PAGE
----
Seven Celtic Questions – Celtic Life International

Internationally renowned sommelier and wine writer Natalie MacLean has no sour grapes about her personal pedigree. The author of Red, White and Drunk All Over, and Unquenchable; a Tipsy Quest for the World’s Best Bargain Wines uncorks her Celtic heritage in our Seven Celtic Questions.

What are your own Celtic roots?

Both my mother, Ann Estelle (MacDonald) MacLean, of Baddeck, Nova Scotia, Canada, and my father, John MacLean of Mabou, Nova Scotia, are Celtic. The only non-Scot was my grandmother, who was a Brophy of Irish origin, so the family line is 100 per cent Celtic-grown. I was born in Toronto. Following my parents’ separation, my mother, a teacher, and I lived in Antigonish and Sheet Harbour before finally settling in Lower Sackville, Nova Scotia.
Why are those roots important to you?

I spent my summers at my grandparents’ home in Baddeck and attended the Gaelic Collegeto learn highland dancing and a wee bit of Gaelic, and pick strawberries when I was not interested in piping class. I excelled at picking strawberries. So my earliest childhood memories are infused with Celtic culture, landscape and language.

Eventually, I became quite serious about the dancing as there were no strawberry-picking competitions. When I was a teenager, we went to Scotland each year to compete in the world championships, and my best showing was when I was 17 and placed fifth after three men from Scotland and one woman from the U.S.

I also started to teach dancing in my basement when I was 15. I photocopied handmade notices and took them to the principals of the elementary schools in Lower Sackville and asked for them to be distributed. Before I left to work on my MBA at WesternUniversity, I had 300 students and five teachers working for me, and was able to put myself through university without debt. I’m sure that would make thrifty Celts proud.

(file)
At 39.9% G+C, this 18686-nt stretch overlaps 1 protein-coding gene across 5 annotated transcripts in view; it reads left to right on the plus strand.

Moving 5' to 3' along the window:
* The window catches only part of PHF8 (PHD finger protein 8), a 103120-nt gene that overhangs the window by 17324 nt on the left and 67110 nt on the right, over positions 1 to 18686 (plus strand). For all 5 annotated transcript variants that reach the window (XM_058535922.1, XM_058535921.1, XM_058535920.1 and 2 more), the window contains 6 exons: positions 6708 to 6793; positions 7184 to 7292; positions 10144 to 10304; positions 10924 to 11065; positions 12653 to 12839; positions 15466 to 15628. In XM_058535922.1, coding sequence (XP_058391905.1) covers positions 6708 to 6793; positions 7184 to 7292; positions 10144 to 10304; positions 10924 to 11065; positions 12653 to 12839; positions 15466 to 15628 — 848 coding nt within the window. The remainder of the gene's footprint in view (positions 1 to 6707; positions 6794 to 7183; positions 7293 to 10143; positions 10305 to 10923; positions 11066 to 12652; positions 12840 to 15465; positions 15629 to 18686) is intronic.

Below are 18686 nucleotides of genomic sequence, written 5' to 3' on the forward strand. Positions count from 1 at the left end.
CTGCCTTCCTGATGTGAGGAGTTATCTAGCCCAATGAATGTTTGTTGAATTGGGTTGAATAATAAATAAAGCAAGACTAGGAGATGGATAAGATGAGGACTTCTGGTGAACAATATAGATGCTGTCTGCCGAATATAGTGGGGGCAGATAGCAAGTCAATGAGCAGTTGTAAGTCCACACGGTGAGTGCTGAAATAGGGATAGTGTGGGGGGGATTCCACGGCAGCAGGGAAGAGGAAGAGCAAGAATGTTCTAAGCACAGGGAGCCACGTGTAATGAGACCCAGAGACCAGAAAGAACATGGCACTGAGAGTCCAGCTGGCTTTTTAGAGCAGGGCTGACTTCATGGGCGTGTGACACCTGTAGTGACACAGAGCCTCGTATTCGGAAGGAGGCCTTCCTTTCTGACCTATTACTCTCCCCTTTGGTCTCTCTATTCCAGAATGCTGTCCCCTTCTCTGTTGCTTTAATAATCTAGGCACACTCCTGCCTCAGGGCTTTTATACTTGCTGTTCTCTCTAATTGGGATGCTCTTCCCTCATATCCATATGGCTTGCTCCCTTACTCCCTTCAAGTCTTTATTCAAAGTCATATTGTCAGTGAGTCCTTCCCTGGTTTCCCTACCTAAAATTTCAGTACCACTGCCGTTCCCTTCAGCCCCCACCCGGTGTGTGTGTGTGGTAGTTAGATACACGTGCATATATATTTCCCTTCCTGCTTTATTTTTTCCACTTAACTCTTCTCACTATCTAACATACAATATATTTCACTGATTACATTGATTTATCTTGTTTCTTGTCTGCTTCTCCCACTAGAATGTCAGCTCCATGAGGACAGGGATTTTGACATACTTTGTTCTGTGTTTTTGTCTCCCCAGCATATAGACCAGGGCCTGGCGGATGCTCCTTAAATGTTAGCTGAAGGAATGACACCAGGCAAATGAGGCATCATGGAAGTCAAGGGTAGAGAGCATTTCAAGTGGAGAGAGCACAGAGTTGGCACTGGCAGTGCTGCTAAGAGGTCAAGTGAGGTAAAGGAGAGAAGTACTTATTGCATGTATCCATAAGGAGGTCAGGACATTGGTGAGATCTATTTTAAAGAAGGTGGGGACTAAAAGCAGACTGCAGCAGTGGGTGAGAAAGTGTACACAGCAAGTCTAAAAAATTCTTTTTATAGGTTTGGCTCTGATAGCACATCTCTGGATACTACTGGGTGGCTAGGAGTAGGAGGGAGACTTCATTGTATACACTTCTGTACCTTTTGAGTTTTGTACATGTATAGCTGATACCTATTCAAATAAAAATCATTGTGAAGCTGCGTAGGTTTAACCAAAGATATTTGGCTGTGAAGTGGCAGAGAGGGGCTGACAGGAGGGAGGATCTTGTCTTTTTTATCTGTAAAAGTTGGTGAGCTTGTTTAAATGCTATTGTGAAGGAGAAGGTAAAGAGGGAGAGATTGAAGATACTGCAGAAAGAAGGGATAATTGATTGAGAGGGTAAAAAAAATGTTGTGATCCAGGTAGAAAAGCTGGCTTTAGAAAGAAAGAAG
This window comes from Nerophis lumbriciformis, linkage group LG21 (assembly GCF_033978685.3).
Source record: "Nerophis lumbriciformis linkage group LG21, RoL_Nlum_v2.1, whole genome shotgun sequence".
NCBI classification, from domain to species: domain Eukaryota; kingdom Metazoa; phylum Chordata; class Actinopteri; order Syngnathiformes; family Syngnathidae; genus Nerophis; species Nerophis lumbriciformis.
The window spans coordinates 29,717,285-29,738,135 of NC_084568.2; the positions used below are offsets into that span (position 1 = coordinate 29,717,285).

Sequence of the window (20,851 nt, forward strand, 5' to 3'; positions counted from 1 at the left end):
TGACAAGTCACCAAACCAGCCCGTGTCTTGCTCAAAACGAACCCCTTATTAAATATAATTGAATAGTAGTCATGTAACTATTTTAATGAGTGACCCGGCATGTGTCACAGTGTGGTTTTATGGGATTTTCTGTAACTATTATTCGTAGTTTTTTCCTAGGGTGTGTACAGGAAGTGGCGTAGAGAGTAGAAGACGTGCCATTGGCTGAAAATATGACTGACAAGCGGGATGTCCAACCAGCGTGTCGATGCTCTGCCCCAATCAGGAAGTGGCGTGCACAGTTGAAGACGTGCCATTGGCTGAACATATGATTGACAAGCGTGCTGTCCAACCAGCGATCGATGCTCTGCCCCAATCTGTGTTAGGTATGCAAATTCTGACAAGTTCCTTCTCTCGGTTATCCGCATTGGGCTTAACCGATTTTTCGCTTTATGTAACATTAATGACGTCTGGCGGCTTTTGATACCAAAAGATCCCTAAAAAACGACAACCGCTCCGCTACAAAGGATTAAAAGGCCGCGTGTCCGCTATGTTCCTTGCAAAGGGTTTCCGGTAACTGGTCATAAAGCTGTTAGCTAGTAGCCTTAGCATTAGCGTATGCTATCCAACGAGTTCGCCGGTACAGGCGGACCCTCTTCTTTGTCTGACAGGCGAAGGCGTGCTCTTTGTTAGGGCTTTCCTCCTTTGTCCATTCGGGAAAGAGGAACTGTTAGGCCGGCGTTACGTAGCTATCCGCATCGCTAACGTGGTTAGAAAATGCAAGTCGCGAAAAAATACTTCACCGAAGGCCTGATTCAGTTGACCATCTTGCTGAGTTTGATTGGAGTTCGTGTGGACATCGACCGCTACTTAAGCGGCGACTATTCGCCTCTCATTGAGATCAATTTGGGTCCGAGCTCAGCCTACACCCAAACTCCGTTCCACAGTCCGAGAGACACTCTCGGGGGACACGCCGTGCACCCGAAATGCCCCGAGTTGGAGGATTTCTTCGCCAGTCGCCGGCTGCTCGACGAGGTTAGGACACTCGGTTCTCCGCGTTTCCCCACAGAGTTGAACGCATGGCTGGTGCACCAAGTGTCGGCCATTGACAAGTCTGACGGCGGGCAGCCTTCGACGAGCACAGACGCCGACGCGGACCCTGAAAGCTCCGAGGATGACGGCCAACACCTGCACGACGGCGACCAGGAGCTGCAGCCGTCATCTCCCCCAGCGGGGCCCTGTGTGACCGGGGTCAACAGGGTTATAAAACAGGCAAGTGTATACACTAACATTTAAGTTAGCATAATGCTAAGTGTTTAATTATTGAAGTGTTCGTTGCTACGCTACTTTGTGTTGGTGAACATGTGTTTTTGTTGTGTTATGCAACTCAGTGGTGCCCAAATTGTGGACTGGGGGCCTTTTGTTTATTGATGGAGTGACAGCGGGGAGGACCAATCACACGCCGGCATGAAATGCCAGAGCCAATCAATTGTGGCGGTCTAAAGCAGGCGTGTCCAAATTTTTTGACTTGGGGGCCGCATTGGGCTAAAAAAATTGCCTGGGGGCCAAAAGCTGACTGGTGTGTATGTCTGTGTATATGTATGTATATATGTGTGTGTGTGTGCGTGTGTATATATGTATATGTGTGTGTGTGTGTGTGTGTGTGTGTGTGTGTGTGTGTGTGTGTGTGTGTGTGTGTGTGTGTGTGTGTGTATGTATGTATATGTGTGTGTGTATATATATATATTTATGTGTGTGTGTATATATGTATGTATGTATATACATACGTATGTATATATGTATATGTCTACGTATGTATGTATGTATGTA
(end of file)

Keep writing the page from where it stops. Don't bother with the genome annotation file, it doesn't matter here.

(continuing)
What does it mean to you to be of Celtic heritage?

For me, being of Celtic origin means knowing that I come from a long line of proud, cultured people and that this line will continue. It reminds me of the interweaving Celtic design on my Claddagh ring symbolizing eternity. It is both comforting and humbling.

How are you involved with the Canadian Celtic community?

More than 300 MacLeans have found me online via Facebook and Twitter, so I guess that’s the modern version of a Clan gathering. I’d like to be more involved in the community, which is why I agreed to spill the Celtic beans here.

Why is it important to keep Celtic culture alive in Canada?

It’s important to know where you come from, regardless of your origins: it places you in the universe and is part of your identity. It’s also important to pass this culture on to our children, even resistant 13-year-olds like my son.

In your estimation, is enough being done to keep Celtic culture alive in Canada?

That’s a good question. I really don’t know. Time will tell I suppose.

What could we be doing better?

How about using social media more? It all starts with individual efforts. That said, you can find me at and Tweet me a Ciamar a tha thu and I’ll respond with Ceud Mìle Fàilte!



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